... findest in human life anything better than justice, truth, temperance, fortitude, and, in a word, than thine own soul's satisfaction in the things which it enables thee to do according to right reason, and In the condition that is assigned to thee without thy own choice; if, I say, thou seest anything better than this, turn to it with all thy soul, and enjoy that which thou hast found to be the best. But ... if thou findest everything else smaller ...
— Seekers after God • Frederic William Farrar

... as a second-rate person may have had a good deal to go upon. A kind friend has produced a letter which he wrote in March, 1860, to a Kansas gentleman who desired to be a delegate to the Republican Convention, and who offered, upon condition, to persuade his fellow delegates from Kansas to support Lincoln. Here is the letter: "As to your kind wishes for myself, allow me to say I cannot enter the ring on the money basis—first because in the main it is wrong; and secondly I ...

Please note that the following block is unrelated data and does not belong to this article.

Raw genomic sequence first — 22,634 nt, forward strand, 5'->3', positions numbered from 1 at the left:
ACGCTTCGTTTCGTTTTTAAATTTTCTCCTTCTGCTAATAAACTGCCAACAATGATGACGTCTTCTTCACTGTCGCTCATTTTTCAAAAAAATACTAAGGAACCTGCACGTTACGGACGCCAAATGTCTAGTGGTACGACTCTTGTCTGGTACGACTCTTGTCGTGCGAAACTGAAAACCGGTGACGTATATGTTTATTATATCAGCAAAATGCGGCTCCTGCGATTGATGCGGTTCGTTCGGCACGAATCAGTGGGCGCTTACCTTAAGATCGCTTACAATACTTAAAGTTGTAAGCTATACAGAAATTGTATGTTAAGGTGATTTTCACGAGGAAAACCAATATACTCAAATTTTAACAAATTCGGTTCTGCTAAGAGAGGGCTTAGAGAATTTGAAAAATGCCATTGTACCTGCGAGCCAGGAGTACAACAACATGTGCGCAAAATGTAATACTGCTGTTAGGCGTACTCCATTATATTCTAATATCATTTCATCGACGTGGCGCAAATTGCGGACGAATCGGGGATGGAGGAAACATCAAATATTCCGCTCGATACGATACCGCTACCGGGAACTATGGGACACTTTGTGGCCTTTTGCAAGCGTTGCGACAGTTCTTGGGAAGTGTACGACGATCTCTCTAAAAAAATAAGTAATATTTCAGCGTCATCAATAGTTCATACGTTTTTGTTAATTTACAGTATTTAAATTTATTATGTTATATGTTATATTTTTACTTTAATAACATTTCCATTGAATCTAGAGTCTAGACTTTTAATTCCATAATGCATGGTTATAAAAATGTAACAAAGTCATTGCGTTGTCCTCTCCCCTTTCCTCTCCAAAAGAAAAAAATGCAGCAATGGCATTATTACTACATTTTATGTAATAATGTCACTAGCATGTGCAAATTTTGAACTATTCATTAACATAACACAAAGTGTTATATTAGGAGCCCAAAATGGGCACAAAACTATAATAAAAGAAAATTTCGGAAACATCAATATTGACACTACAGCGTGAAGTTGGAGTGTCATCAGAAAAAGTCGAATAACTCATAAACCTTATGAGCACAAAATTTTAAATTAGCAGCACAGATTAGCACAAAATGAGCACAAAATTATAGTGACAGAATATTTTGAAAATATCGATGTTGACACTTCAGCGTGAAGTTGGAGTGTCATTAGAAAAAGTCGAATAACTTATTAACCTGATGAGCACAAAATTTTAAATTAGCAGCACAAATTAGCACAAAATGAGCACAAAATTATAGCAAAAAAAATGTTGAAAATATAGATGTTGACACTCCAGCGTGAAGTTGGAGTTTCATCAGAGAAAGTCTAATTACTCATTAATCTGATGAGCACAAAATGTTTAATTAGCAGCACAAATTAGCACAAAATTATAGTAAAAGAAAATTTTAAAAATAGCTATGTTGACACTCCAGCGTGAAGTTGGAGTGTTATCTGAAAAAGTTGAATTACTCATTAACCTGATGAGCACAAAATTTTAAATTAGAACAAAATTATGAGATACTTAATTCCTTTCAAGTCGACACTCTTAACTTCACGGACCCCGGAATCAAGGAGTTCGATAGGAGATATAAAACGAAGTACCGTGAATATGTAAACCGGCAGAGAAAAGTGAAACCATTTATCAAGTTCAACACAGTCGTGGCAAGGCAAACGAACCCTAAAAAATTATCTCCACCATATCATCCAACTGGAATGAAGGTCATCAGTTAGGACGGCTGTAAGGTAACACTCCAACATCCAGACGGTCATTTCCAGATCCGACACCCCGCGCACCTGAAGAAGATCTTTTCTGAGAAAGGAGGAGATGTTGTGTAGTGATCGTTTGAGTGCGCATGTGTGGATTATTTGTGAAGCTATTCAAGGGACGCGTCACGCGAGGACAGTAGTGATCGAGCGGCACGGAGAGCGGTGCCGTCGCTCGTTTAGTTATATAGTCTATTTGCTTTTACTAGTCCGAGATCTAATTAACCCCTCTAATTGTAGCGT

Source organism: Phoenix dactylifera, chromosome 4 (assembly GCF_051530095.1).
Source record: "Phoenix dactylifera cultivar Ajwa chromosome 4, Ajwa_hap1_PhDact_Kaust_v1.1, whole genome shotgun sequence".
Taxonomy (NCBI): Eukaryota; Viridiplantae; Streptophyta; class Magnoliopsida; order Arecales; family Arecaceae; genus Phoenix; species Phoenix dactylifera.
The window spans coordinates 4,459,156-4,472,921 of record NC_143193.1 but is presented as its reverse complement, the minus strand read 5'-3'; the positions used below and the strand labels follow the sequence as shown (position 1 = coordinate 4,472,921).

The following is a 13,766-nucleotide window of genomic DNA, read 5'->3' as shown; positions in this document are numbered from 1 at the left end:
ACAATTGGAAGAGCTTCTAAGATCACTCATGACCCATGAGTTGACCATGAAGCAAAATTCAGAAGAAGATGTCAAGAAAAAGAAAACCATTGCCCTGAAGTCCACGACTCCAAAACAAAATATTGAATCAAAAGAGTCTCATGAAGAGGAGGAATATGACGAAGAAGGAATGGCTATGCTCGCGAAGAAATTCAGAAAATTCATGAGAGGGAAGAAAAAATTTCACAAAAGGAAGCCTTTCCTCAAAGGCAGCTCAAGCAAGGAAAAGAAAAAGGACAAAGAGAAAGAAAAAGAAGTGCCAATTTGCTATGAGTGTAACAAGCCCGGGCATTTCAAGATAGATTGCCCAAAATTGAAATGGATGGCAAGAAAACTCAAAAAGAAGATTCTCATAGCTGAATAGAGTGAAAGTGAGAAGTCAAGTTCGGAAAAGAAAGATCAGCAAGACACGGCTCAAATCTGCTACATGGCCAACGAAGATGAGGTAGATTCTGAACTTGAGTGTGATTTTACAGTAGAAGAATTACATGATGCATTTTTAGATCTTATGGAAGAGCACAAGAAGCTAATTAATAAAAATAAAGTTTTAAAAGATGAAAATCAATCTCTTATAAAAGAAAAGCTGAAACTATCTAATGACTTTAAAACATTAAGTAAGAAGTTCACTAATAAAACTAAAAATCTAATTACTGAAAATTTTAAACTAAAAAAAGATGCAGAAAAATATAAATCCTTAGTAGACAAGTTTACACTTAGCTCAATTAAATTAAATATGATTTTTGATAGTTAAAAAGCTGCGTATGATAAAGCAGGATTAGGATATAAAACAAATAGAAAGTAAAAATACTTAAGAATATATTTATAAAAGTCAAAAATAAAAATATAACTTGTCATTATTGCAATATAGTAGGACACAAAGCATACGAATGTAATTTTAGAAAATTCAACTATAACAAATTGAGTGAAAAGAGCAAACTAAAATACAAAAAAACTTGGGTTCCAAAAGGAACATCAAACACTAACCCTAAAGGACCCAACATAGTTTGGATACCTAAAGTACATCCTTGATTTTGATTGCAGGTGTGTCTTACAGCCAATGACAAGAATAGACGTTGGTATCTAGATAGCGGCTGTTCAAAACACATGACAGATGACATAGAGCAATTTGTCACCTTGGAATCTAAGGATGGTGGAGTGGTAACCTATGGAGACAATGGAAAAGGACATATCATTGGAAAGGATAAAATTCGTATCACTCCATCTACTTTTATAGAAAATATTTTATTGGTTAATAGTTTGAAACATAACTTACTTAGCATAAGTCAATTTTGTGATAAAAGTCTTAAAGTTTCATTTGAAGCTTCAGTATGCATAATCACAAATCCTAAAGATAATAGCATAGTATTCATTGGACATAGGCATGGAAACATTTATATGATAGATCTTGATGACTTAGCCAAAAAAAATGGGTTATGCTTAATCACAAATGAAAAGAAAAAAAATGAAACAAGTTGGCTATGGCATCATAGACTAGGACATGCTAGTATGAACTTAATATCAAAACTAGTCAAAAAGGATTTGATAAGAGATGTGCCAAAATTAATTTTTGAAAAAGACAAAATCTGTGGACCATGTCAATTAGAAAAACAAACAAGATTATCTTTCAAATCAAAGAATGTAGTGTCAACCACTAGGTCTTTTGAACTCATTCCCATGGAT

— Abraham Lincoln • Lord Charnwood

... and was fellow-student, though a year senior, to Oecolampadius, he went off to Cracow, the Polish university, which was then so flourishing as to attract students from the west. Schurer, for example, the Strasburg printer, was M.A. of Cracow in 1494; and some idea of the condition of learning there may be gained from a book-seller's letter to Aldus from Cracow, December 1505, ordering 100 copies of Constantine Lascaris' Greek grammar. For some months Ellenbog heard lectures there on astronomy, which remained a favourite subject with ...